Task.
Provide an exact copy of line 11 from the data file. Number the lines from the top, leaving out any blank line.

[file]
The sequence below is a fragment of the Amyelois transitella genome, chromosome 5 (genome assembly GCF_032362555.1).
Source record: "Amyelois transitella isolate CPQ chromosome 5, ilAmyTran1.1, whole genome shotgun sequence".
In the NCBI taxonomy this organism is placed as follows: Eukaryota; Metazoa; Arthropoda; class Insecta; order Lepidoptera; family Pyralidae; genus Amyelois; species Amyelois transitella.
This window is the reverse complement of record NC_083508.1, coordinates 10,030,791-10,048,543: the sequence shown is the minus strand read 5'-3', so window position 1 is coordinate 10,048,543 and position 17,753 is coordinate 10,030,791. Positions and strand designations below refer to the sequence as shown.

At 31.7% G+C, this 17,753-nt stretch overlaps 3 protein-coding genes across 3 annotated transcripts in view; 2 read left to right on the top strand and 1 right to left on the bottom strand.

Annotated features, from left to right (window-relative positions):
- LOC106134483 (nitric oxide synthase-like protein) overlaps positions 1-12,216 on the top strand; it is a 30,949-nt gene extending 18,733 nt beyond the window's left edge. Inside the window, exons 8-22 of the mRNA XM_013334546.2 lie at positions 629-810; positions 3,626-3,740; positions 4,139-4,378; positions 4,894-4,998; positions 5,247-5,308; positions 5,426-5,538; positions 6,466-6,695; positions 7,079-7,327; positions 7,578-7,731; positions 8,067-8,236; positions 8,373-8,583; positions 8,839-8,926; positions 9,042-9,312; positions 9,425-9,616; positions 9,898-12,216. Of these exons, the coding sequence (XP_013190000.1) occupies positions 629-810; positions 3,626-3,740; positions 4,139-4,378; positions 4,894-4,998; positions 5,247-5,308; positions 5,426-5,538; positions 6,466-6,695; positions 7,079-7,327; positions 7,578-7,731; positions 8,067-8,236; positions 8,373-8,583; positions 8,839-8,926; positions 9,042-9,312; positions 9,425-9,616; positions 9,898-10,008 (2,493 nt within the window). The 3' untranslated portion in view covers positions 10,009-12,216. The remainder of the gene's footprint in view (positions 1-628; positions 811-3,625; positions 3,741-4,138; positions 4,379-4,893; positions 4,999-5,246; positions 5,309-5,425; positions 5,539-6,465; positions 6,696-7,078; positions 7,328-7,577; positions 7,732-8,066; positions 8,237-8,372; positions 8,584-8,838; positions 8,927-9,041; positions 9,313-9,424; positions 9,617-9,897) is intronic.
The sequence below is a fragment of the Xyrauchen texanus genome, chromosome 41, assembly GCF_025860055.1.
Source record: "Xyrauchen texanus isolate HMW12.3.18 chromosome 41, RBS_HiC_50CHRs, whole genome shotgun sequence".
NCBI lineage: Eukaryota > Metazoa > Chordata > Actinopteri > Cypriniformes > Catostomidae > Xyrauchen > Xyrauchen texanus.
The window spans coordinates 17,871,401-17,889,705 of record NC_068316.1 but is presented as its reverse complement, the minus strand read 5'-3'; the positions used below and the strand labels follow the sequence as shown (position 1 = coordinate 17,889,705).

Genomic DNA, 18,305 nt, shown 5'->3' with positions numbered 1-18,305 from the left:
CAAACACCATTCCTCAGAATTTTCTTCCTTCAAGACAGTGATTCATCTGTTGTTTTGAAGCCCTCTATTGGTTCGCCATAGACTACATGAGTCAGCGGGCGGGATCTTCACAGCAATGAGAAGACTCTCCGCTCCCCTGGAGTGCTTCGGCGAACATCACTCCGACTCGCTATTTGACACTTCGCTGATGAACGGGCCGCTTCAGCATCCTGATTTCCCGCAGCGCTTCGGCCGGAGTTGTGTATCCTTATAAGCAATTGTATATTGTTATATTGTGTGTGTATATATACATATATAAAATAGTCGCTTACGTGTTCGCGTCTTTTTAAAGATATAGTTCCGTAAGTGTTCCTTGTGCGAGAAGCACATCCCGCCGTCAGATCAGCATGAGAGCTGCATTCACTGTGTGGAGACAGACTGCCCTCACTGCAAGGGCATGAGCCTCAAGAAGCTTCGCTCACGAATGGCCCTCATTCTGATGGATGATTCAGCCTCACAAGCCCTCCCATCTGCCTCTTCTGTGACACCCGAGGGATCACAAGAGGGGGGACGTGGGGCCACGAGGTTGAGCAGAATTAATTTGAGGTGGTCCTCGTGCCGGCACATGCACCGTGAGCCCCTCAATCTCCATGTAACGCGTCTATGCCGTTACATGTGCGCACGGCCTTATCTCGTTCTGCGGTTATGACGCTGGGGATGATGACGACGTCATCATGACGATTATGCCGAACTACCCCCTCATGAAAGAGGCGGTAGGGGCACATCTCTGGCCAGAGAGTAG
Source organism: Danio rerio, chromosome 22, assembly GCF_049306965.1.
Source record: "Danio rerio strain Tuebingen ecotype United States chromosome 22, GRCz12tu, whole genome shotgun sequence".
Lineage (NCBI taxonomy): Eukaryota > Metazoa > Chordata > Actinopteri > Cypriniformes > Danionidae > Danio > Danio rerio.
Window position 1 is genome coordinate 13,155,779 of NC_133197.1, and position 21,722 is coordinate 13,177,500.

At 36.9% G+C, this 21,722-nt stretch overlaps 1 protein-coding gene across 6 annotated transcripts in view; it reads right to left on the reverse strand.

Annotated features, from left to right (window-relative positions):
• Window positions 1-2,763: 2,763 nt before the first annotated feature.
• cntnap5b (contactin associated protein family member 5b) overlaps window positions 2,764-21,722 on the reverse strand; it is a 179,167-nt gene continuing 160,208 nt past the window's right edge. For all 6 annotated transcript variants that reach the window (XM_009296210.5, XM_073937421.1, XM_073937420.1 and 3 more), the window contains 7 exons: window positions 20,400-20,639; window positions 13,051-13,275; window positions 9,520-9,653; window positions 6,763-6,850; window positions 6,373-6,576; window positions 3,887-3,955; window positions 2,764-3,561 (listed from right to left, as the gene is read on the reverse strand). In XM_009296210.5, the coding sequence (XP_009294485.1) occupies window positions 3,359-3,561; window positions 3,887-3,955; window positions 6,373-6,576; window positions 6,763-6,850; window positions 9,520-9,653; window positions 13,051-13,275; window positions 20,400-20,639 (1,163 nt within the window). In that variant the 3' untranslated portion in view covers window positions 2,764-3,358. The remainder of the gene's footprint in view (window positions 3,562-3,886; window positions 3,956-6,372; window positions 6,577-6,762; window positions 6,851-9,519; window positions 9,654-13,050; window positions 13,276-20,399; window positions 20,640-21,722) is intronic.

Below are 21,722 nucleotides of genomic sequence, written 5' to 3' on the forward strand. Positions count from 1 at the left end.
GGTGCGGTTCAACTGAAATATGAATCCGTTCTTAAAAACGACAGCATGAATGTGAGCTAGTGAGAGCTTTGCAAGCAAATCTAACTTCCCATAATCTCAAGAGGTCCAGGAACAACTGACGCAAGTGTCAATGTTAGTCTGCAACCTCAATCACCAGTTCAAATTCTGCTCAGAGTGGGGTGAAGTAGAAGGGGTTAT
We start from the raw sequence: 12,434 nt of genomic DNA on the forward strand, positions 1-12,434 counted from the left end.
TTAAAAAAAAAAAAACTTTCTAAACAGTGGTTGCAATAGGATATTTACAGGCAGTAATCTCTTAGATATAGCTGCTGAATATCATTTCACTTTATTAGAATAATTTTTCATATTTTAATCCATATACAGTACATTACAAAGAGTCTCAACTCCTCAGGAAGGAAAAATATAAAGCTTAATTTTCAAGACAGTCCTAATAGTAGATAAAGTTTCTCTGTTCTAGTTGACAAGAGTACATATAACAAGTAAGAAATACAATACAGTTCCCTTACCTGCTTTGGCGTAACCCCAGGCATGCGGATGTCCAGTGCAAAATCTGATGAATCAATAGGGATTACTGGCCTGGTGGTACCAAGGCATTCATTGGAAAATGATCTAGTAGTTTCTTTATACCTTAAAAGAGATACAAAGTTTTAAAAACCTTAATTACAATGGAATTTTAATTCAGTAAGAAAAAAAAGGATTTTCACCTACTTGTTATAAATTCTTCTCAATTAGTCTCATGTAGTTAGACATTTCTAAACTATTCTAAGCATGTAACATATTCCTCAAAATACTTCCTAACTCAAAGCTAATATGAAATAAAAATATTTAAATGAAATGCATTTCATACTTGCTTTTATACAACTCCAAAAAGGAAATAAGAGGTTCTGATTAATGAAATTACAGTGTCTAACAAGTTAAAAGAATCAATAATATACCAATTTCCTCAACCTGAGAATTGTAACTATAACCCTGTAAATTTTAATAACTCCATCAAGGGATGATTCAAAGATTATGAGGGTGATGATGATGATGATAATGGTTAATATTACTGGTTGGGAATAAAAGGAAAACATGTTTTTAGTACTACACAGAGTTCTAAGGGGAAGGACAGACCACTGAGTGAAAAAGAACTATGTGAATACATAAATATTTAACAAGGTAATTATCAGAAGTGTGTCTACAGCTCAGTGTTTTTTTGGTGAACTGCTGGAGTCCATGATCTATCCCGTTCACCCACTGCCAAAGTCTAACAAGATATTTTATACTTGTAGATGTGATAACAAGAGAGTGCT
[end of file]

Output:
The window spans coordinates 17,871,401-17,889,705 of record NC_068316.1 but is presented as its reverse complement, the minus strand read 5'-3'; the positions used below and the strand labels follow the sequence as shown (position 1 = coordinate 17,889,705).